Note to Editors: The survey results do not reflect the views of Colorado State University.
Colorado State University students conducted a survey this spring to gauge citizen concern and insights about the uranium mining operation proposed in northern Colorado.
During the 2008 spring semester, students in Colorado State’s Journalism and Technical Communication course, Communication and Evaluation Research Methods, undertook a class project to examine citizen concerns about the uranium mine proposed for the area between Nunn and Wellington, Colo.
The mail survey focused on details concerning how people perceive potential risks and benefits associated with the proposed mining operation. It also focused on how people view information that has been provided through the media and other channels by two high-profile sources on the issue, the Canadian company Powertech (USA) Mining Corp. and the citizen’s group, Coloradoans Against Resource Destruction.
Results showed that awareness of the proposed mining operation is nearly universal in the survey area. Of the 205 survey responses from 450 randomly selected individuals, only 5 percent indicated that they had never heard of the issue. When asked if individuals had made their minds up on the issue one way or another, very few respondents were in favor of the mining operation, at 5 percent; about 20 percent reported they were undecided, while a majority, or 74 percent, said they were against it.
More than half of the respondents agreed that they need more information about the issue and cited newspapers has the most important source of information. Respondents also stated that they thought Coloradoans Against Resource Destruction was more credible and trustworthy than Powertech.
Respondents reported that the highest-rated potential benefits from the proposed mining operation were the support of national energy independence and the reduction of carbon emissions through nuclear energy.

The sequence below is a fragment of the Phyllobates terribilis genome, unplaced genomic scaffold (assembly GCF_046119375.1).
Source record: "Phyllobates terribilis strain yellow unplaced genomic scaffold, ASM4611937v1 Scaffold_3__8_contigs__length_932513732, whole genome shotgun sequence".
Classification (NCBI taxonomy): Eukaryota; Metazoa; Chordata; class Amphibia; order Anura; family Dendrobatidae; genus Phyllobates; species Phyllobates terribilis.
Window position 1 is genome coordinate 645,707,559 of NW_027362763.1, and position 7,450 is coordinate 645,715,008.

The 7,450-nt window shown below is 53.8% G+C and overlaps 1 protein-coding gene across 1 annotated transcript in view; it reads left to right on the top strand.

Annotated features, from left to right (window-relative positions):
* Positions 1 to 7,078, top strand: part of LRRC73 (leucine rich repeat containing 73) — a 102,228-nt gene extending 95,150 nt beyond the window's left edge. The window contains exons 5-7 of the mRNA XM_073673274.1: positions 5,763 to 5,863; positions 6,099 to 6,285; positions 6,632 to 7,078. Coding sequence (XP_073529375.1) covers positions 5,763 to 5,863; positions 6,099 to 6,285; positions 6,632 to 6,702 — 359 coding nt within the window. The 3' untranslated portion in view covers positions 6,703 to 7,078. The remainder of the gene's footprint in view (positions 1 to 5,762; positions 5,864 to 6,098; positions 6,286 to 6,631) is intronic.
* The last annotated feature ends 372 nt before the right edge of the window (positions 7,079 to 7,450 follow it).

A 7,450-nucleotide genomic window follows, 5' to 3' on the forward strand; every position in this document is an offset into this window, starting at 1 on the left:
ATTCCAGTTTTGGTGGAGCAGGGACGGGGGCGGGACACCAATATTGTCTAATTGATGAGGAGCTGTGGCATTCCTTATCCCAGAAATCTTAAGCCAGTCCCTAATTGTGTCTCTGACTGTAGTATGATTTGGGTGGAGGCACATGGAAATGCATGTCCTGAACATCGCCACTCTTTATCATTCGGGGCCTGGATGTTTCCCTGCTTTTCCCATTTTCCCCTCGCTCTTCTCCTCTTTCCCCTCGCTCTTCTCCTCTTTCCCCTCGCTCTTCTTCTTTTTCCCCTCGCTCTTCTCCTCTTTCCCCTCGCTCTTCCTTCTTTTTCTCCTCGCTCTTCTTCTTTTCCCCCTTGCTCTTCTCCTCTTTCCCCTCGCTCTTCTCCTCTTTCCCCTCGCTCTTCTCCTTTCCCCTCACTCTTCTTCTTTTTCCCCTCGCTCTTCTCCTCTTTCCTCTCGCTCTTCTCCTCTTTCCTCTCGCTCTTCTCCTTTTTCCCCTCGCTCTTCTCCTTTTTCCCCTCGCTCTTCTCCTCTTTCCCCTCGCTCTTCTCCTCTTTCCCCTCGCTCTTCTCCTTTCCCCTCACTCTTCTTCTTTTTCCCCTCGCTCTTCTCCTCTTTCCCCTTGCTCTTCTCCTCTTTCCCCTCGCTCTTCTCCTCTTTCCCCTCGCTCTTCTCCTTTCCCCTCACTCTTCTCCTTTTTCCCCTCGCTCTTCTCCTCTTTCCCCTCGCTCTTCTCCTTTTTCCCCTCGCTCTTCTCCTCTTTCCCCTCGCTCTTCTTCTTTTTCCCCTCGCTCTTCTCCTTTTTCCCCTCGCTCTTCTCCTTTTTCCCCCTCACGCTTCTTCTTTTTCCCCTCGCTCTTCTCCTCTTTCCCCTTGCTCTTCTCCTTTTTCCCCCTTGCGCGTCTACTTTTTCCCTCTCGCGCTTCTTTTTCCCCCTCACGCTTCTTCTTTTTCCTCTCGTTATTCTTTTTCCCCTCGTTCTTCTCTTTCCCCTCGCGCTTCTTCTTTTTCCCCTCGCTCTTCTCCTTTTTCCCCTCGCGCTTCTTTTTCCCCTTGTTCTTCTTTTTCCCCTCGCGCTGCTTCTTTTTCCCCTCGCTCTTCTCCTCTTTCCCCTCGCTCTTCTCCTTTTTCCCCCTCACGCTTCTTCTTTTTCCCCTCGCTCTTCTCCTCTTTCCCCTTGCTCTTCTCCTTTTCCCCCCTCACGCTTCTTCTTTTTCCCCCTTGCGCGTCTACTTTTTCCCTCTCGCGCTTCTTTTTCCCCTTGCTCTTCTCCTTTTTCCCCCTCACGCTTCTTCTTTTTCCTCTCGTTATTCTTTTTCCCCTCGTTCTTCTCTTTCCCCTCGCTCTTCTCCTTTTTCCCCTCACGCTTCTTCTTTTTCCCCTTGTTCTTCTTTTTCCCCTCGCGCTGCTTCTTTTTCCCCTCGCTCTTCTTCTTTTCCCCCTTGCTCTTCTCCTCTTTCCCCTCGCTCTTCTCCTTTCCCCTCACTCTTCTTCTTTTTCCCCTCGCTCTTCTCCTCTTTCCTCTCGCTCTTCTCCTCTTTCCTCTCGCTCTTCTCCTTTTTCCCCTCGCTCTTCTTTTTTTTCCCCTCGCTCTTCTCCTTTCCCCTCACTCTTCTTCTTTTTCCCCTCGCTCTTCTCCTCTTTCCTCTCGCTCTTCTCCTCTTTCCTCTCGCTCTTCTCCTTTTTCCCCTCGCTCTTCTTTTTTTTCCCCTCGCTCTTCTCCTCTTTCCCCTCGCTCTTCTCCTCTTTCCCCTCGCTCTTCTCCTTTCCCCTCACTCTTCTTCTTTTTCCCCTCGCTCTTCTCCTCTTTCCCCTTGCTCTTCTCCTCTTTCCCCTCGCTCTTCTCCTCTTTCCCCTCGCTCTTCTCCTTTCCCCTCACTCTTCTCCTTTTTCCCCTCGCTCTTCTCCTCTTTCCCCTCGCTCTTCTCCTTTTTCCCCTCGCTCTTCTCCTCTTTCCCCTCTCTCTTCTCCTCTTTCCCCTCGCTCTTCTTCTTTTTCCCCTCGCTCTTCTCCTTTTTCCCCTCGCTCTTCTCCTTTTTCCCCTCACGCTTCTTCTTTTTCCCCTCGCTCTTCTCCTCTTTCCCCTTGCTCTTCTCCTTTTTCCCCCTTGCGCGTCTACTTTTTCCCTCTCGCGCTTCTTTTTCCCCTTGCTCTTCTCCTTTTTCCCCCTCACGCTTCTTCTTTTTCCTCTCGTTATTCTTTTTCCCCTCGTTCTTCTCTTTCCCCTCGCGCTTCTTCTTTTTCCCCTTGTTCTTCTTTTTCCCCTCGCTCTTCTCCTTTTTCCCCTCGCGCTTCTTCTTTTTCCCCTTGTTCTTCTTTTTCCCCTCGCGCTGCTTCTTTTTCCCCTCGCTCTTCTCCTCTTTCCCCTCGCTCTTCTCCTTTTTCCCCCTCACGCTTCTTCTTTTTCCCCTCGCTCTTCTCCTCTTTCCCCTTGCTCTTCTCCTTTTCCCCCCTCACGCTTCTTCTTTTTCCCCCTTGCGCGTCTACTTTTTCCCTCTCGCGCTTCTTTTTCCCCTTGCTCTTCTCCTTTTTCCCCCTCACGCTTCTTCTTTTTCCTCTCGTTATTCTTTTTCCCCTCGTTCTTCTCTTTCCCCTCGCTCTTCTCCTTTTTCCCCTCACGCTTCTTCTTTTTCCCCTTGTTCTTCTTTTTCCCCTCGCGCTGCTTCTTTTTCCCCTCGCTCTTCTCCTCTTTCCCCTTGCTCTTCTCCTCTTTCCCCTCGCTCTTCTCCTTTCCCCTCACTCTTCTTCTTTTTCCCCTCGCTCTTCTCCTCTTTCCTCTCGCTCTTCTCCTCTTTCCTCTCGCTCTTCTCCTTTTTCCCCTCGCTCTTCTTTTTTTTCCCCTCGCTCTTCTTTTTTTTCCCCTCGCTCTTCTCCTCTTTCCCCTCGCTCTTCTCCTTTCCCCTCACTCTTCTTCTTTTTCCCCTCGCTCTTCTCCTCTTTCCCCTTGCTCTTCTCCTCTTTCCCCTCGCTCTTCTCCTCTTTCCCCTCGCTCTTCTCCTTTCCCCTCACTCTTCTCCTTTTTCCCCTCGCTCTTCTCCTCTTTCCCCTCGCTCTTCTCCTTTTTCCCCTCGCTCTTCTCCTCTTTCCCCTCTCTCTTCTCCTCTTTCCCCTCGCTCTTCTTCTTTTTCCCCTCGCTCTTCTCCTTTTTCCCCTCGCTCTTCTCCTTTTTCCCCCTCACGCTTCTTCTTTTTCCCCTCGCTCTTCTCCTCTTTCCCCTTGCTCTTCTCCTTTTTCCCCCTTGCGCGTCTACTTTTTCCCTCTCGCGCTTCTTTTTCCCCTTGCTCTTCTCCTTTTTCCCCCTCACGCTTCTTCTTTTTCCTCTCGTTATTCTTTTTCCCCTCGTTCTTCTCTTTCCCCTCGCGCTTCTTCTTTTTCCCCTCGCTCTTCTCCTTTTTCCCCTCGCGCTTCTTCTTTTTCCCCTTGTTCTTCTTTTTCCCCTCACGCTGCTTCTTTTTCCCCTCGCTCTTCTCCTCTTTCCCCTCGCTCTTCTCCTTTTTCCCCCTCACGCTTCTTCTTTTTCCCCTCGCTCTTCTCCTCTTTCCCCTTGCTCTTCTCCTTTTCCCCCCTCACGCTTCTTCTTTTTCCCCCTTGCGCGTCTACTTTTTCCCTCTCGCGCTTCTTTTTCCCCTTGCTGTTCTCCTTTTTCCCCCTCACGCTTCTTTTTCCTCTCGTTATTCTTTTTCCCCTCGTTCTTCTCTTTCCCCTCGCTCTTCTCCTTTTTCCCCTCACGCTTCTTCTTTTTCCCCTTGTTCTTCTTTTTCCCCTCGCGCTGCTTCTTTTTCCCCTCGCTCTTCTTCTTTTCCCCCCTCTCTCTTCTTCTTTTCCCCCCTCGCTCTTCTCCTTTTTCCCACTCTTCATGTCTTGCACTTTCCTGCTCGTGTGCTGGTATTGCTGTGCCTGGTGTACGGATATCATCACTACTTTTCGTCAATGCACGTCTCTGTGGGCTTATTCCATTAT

In terms of specific concerns people had about the proposed mine, the most important risks identified were threats to home values, potential costs of future clean-up and water contamination. Respondents were less concerned about threats to existing businesses, industrial overdevelopment, rail and truck accidents and wind-borne materials.
The survey ultimately revealed that 84 percent of the people surveyed believed that the risks associated with the mine outweigh the benefits.
When asked about intentions to vote in a local or state election this year, 79 percent indicated that this mining issue will affect their voting choices.
The main communities included in the study were Wellington, Carr, Nunn, Ault and Pierce.
The project was designed primarily as a hands-on learning experience for students and was supported by the Institute for Learning and Teaching at CSU. Craig Trumbo, Colorado State faculty member oversaw the class project. The conduct of the survey was reviewed and approved for protection of human subjects by CSU’s Institutional Review Board. The margin of error for the study is about 7 percent.